There is a story that it arose from the navel of God Vishnu, and at the center of the flower sat Brahma. Brahma (the Creator), Vishnu (the Protector) and Siva (the Merger) are associated with this plant. There are also accounts of the world born through a “Golden Lotus” and Padmakalpa, the Lotus Age in the Padmapurana (678 ce).
Trilok Chandra Majupuria of Tribhuvan University, Kathmandu, explains in Religious and Useful Plants of Nepal and India (1989, M. Gupta, Lashkar, India), “The Taittiriya Brahmana describes how Prajapati, desiring to evolve the universe, which was then fluid, saw a lotus-leaf, pushkara parna, coming out of water. It is described that when divine life-substance was about to put forth the universe, the cosmic waters grew a thousand-petalled lotus flower of pure gold, radiant like the sun. This was considered to be a doorway, or an opening of the mouth of the womb of the universe. Hindu texts describe that water represents the procreative aspect of the Absolute, and the cosmic lotus, the generative. Thus, lotus is the first product of the creative principle.” The role of Lord Brahma was to re-create the universe after the great flood on this planet. In order to create the universe, He used the different parts of the lotus plant.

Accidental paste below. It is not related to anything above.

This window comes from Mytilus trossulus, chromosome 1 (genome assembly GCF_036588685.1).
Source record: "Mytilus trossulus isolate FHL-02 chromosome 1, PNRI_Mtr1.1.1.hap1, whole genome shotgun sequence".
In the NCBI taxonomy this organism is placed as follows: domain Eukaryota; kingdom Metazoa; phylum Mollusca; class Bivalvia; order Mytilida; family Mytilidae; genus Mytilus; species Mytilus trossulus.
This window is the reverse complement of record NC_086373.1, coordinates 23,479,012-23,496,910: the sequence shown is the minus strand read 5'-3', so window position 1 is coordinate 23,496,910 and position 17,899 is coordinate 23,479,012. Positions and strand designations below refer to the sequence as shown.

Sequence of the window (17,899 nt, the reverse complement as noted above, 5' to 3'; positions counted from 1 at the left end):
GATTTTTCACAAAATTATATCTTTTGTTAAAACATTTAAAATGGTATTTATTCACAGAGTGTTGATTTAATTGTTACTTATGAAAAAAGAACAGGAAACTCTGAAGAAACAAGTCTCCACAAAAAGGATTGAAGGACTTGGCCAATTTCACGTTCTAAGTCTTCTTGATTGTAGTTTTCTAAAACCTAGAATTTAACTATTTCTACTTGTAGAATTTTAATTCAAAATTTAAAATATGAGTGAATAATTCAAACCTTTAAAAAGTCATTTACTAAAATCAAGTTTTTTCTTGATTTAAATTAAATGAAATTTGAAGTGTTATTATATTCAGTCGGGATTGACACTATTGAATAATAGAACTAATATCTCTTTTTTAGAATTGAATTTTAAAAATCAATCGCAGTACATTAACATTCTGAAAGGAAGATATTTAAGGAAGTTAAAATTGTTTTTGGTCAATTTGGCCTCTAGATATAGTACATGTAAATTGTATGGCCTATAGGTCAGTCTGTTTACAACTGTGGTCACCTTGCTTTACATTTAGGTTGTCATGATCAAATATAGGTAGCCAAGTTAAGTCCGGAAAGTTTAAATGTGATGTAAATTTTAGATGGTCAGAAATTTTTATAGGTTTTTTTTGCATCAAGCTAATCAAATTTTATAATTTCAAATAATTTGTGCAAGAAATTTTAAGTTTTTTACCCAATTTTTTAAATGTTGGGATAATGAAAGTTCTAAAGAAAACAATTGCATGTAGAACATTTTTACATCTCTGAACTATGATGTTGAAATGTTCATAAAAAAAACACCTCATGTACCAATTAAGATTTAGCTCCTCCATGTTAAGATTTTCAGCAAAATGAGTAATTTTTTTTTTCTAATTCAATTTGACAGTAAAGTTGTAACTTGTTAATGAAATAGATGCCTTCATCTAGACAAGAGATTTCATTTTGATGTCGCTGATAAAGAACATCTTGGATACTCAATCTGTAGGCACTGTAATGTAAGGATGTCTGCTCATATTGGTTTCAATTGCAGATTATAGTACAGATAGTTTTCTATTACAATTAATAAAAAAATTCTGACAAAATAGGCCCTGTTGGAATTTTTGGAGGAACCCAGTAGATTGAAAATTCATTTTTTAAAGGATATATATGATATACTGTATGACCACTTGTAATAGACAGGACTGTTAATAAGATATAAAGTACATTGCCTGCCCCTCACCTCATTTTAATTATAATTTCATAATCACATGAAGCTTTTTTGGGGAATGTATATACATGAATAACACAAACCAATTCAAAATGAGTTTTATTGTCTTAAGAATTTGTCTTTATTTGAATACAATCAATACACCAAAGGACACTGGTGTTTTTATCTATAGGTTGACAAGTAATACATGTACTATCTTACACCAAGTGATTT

Goddess Lakshmi, patron of wealth and good fortune, sits on a fully bloomed pink lotus as Her divine seat and holds a lotus in Her right hand. It is also mentioned in the Mahabharata that Lakshmi emerged from a lotus which grew from the forehead of Lord Vishnu, and a garland of 108 lotus seeds is today used for the worship of Lakshmi. The Goddess of Power, Durga, was created by Lord Siva to fight demons and was adorned with a garland of lotus flowers by Varuna. Goddess of Wisdom, Saraswati is associated with the white Lotus. And virtually every God and Goddess of Hinduism—Brahma, Vishnu, Siva, Lakshmi, Saraswati, Parvati, Durga, Agni, Ganesha, Rama and Surya—are typically shown sitting on the lotus, often holding a lotus flower in their hand. The lotus which serves thus as the seat of the Deity, signifying their divinity and purity, is called padmasana or kamalasana.